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What is an indemnity?

9 March 2023

An indemnity is a legal term used to describe an agreement between two parties in which one party agrees to compensate the other party for any losses or damages incurred as a result of a particular event or situation. Indemnities are commonly used in commercial contracts to provide protection to one party in the event that the other party breaches the agreement or causes harm to a third party. The purpose of an indemnity clause is to shift the risk of loss from one party to another, thereby providing a measure of protection to the indemnified party.


Types of Indemnities

There are several types of indemnities. An indemnity may be one-sided (one party agrees to indemnify the other party) or two-sided (both parties agree to indemnify each other). An indemnity may be fault based, where it is only triggered by the indemnifier's default (e.g., breach of contract, negligence or breach of laws) or it may be a no-fault indemnity, where loss or damage is compensated regardless of the cause.


Scope of Indemnities 

The scope of an indemnity clause can vary depending on the specific agreement and the circumstances of the situation. In general, an indemnity clause will outline the types of losses or damages that are covered by the indemnity, the circumstances under which the indemnity will be triggered, the identity of the parties being indemnified and the limitations on the indemnity.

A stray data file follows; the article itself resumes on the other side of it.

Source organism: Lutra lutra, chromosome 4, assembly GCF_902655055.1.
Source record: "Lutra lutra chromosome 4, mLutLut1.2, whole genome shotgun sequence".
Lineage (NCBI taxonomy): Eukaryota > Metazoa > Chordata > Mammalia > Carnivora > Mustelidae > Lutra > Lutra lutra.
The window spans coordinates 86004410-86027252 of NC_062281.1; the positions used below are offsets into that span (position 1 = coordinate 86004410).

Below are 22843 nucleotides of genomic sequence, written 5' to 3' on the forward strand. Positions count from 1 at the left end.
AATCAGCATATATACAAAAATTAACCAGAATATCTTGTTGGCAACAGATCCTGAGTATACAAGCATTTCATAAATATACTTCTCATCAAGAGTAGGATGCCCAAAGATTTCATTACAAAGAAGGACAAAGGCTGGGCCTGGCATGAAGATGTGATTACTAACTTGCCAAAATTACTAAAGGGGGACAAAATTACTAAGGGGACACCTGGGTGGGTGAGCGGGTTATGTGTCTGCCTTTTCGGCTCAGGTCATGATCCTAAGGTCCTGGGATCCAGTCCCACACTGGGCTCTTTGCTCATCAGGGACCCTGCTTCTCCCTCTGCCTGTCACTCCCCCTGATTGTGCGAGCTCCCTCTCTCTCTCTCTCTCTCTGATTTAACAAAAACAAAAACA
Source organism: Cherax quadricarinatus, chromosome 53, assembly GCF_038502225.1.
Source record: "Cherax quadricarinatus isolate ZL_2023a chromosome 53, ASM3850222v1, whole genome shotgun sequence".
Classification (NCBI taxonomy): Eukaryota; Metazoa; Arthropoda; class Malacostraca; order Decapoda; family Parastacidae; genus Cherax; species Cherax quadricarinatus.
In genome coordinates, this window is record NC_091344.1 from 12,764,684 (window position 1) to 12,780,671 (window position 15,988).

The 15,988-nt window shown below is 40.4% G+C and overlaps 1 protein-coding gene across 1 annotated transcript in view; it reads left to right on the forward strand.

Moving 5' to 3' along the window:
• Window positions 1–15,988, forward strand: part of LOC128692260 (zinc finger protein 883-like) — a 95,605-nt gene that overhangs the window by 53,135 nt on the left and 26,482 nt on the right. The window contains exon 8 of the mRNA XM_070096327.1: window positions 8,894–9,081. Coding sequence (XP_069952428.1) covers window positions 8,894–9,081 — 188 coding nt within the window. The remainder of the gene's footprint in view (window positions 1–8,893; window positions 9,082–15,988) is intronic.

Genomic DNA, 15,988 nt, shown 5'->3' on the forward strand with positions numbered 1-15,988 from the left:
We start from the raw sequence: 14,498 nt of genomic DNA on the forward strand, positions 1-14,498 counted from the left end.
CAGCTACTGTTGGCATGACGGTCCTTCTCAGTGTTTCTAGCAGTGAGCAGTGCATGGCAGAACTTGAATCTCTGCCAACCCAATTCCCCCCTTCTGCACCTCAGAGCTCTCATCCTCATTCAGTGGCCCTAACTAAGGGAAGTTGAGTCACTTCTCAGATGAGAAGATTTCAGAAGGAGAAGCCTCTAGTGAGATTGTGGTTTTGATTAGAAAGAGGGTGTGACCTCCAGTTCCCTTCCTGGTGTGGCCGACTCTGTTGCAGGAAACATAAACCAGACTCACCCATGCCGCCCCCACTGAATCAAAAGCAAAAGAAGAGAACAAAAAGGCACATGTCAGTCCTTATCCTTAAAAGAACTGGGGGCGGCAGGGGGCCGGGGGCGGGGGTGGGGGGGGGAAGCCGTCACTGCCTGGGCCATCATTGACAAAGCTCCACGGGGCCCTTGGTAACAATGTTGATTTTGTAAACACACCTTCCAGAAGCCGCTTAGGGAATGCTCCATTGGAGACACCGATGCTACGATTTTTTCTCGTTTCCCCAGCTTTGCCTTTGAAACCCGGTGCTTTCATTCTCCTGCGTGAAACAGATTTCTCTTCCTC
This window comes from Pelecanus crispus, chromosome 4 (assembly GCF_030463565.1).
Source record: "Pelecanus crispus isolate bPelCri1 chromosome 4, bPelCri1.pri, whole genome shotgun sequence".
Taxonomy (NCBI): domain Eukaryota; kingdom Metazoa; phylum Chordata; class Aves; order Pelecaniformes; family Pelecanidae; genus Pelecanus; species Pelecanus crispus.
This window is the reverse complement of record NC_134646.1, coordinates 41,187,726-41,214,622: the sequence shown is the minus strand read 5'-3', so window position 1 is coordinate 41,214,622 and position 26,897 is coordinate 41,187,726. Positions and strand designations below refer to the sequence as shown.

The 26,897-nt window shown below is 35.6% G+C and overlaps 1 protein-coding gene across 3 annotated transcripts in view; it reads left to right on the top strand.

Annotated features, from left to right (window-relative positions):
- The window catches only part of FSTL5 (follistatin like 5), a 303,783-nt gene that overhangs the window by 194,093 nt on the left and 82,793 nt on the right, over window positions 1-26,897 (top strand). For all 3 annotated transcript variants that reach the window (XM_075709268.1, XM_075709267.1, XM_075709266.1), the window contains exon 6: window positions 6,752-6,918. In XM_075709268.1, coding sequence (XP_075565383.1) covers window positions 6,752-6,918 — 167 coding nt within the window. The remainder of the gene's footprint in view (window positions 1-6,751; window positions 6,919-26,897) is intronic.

For example, an indemnity clause in a consulting contract may be limited by providing that the consultant will indemnify the client against any losses or damages arising from the consultant's negligence, but excluding losses to the extent they were caused by the client's own negligence. An indemnity can also be limited by making it subject to a liability cap.


Benefits of indemnity clauses

  • An indemnity is a useful way to allocate risk in a commercial arrangement. The allocation should be based on considerations of which party is best placed to manage the risk and which party has the capacity to bear the risk.

  • Under an indemnity there is no obligation on the indemnified party to mitigate their losses.

  • The amount of damages recoverable by the indemnified party is usually higher than damages for breach of contract.

  • Unless otherwise specified in the contract, there is no concept of remoteness of damage. All losses are compenseable even if indirect and remote.

Enforceability of Indemnities 

The enforceability of an indemnity clause will depend on several factors, including the specific language of the clause and the circumstances under which the indemnity is being invoked.


In general, an indemnity clause will be enforced if the indemnified party can demonstrate that the triggering event has occurred and that it has suffered a loss or damage that falls within the scope of the indemnity. Ambiguous indemnity clauses may be enforceable, as courts will typically interpret any ambiguity in an indemnity clause in favour of the indemnifier.

If the indemnity clause is deemed to be contrary to public policy, or overriden by statute (such as the proportionate liability regime legislation) it may be unenforceable.

Read more about the difference between liability under an indemnity and under general contractual damages.

Here are the key takeaways:

  1. Indemnities are a useful tool for apportioning risk in commercial transactions.

  2. Indemnities should be carefully drafted to meet the commercial needs of the parties and ensure they are enforceable.

  3. Consideration should be given to the type of indemnity required and the elements of: who is indemnified, what losses are covered, what is the trigger event and what are the limitations on the indemnity?


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